Summer in Alabama is probably my least favorite season. First of all, it is very hot and humid. Secondly, there are cockroaches. Thirdly, it rains in the afternoons, but the rain doesn’t actually cool anything down.
We are having a freakishly hot June. It’s been in the high 90s for the last week and it is not looking to cool down at all next week. I am miserable in this heat, but I suppose it could be worse.
Someone who is not miserable in the heat (or at least isn’t showing it) is Marisole in today’s colored version of Beautiful Boho. A big part of color selection for me is finding colors I wouldn’t normally think to combine. Part of this is instinct, but I borrow most of my color schemes from various sources around the internet and then alter them as needed. Design Seeds more muted palettes were what I used on this paper doll set. I wanted to use colors that felt like they were modern and came from nature.
I went back and forth about what to do about Marisole’s glasses in this set. Originally, I had them plain silver, but it just seemed so… well, plain. So, after some debate, I decided to make them a soft grey-teal color. It’s a color that shows up a lot in the paper doll set, but it is also fairly neutral. I also had a lot of fun painting her toe nails with her different sandals.
I don’t think I mentioned this last time, but the paper doll’s hair is based in part on the last hairstyle in this fantastic video of 100 years of black hairstyles 1910 to 2010. My only complaint about the video is that it ignores wigs which were commonly worn by black women, particularly 1940s through the 1960s. Never the less, it is a fascinating time-lapse piece.
Later this week there will be the first Flock post of 2015 (embarrassing but true).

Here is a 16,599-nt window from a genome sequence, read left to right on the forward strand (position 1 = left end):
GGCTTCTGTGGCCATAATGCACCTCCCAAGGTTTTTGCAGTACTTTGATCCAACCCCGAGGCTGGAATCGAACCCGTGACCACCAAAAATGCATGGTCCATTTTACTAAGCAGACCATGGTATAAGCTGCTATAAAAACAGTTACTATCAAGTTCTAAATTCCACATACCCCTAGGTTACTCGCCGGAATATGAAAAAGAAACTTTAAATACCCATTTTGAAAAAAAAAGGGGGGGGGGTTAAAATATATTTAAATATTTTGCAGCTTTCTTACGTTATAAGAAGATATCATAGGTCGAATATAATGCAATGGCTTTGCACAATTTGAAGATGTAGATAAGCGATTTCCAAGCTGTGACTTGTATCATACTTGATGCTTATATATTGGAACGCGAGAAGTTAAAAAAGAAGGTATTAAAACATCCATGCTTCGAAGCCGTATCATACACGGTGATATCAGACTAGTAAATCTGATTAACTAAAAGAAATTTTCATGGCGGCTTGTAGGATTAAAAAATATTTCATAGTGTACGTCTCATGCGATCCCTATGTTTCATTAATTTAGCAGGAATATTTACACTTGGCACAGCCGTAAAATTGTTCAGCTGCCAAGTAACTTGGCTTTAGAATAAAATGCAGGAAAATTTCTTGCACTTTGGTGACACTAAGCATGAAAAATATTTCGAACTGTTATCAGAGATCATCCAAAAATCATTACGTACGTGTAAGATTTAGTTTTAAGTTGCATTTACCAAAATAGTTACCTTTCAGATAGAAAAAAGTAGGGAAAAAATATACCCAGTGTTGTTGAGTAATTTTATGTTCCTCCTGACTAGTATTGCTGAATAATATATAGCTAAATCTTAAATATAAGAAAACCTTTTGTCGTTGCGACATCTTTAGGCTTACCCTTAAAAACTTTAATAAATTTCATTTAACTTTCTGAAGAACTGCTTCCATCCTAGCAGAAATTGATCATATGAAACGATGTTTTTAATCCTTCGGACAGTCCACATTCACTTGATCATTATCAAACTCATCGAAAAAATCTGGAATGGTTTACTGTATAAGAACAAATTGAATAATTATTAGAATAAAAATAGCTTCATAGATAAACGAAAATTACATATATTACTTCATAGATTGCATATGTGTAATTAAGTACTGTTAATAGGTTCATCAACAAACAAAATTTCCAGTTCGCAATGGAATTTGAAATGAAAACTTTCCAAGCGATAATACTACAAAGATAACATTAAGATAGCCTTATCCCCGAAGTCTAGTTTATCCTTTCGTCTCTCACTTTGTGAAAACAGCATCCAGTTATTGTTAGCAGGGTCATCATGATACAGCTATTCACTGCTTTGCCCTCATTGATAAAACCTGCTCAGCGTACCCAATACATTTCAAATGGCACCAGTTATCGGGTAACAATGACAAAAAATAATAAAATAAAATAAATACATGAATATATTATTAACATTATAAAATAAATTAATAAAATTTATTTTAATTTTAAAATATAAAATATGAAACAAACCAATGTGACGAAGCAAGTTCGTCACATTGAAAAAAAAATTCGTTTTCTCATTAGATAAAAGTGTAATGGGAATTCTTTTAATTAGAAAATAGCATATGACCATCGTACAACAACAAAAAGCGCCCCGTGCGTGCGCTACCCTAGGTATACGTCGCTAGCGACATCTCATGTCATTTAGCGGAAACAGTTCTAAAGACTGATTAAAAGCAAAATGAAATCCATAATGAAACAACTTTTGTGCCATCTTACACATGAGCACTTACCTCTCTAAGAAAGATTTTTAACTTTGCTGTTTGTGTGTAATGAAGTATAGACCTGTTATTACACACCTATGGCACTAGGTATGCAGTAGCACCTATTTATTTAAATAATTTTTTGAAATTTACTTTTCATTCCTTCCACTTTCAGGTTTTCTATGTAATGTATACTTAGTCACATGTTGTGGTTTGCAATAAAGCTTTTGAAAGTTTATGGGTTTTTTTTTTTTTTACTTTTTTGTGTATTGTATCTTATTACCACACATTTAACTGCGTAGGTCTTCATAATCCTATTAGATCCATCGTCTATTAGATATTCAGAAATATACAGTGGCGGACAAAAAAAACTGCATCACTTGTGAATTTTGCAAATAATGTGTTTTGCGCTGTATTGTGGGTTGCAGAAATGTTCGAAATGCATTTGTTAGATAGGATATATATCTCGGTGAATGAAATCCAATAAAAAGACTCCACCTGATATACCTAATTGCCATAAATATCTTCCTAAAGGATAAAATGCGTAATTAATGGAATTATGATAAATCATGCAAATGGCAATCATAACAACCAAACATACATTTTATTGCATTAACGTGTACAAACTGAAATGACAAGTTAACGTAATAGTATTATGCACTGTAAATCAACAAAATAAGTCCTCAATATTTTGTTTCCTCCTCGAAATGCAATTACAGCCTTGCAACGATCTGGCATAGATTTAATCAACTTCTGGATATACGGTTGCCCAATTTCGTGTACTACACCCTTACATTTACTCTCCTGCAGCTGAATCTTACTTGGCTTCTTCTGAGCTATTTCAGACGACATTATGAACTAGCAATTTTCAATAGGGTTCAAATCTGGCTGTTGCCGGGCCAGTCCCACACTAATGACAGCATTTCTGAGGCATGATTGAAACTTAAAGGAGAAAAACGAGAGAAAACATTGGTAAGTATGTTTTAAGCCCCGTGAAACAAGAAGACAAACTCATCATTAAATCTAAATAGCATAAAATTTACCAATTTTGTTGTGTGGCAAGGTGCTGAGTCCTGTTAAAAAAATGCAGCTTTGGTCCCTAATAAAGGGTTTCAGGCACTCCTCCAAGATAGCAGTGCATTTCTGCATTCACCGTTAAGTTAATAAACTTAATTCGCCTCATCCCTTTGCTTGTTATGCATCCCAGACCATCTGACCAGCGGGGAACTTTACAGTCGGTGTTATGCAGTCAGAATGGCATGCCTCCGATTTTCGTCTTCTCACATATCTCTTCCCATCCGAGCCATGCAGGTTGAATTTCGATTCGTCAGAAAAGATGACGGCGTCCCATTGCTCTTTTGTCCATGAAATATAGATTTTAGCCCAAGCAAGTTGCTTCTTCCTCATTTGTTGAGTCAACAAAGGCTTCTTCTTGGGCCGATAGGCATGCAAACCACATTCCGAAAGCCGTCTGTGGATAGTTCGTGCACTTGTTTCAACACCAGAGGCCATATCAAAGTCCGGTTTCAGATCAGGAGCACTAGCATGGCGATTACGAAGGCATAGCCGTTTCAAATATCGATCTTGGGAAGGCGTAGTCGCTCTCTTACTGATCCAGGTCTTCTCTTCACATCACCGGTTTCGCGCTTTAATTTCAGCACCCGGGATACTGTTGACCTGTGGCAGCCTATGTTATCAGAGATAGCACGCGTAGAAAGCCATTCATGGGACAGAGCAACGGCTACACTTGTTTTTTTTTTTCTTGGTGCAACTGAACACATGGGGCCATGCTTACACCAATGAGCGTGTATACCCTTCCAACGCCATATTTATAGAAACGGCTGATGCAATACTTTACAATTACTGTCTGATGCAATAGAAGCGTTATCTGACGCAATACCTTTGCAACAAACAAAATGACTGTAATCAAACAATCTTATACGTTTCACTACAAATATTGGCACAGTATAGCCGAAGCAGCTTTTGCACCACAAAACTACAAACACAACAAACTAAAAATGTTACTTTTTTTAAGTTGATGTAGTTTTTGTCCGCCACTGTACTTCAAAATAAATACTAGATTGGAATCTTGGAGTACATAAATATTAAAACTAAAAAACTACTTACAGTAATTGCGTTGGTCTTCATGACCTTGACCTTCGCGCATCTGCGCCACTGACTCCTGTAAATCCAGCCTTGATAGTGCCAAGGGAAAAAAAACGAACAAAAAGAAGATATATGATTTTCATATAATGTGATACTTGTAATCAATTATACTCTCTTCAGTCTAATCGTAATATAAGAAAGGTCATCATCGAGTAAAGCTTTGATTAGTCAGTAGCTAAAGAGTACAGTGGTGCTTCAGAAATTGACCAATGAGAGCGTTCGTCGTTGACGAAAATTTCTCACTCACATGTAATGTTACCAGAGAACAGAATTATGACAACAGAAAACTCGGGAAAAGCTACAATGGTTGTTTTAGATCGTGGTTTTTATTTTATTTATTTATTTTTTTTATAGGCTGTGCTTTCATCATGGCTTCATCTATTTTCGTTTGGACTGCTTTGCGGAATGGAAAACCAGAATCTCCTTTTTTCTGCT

Today’s Poppet paper doll is all about Victorian children’s clothing of the late 1860s and early 1870s. I love Victorian children’s clothing. I just love it. I even love it in the 1840s when I generally think all the clothing looks really stupid.
I think it is a combination of my natural fascination with childhood studies and exposure to books like The Little Princess at a young and impressionable age. It is likely also because I have a fondness for the idea of antique dolls with little wardrobes of perfectly sewn clothing pieces. The Little Princess was full of dolls. Anyone else remember that book?
And I am not talking about the Shirley Temple movie version where her father wasn’t really dead. I’ve never forgiven them for changing that part.
Anyway, we have Peach, a new Poppet paper doll, with an elegant promenade costume from Godey’s Lady’s Magazine in 1969. Her fashion doll also has a Promenade costume from that same fashion plate. I couldn’t find a decent reproduction of the plate online. Because Godey’s plates folded out, when people digitize the bound volumes they rarely take the time to fold out the plates. The result is that the text is reproduced, but not the folded plate. This is one of my pet peeves about mass digitization projects.
Back to the paper doll- Peach has, of course, a French fashion doll with her who I have left unnamed. Her fashion doll has a walking dress of her own with a hat attached. I have rarely drawn something as small as the fashion doll and I am worried a little about the fit of the gown. I did a quick Photoshop fit test, but you might want to leave some black border for wiggle room on that one. I love the whole paper dolls with their own dolls which are also paper dolls thing. It is hard to pull off though.
Anyway, I used several sources when working on today’s paper doll. The doll herself is based on the brown-complexioned bisque bebe dolls produced in France and Germany by companies like Steiner, Bru, Jumeau and many others. You can see some examples of these dolls on my Pinterest Board about Antique dolls. These dolls were most common in the late 19th century. As I mentioned above, her dress is from an 1869 Godey’s Lady’s Journal fashion plate. I used Dover’s excellent book- 80 Godey’s Full-Color Fashion Plates, 1838-1880 (ISBN: 978-0486402222), now out of print, for the 1869 plate. I know there are lots of sources online today for fashion plates, but too many of them omit the context of the plates, since plates were often cut. That is why I like having books of fashion plates in my collection for reference.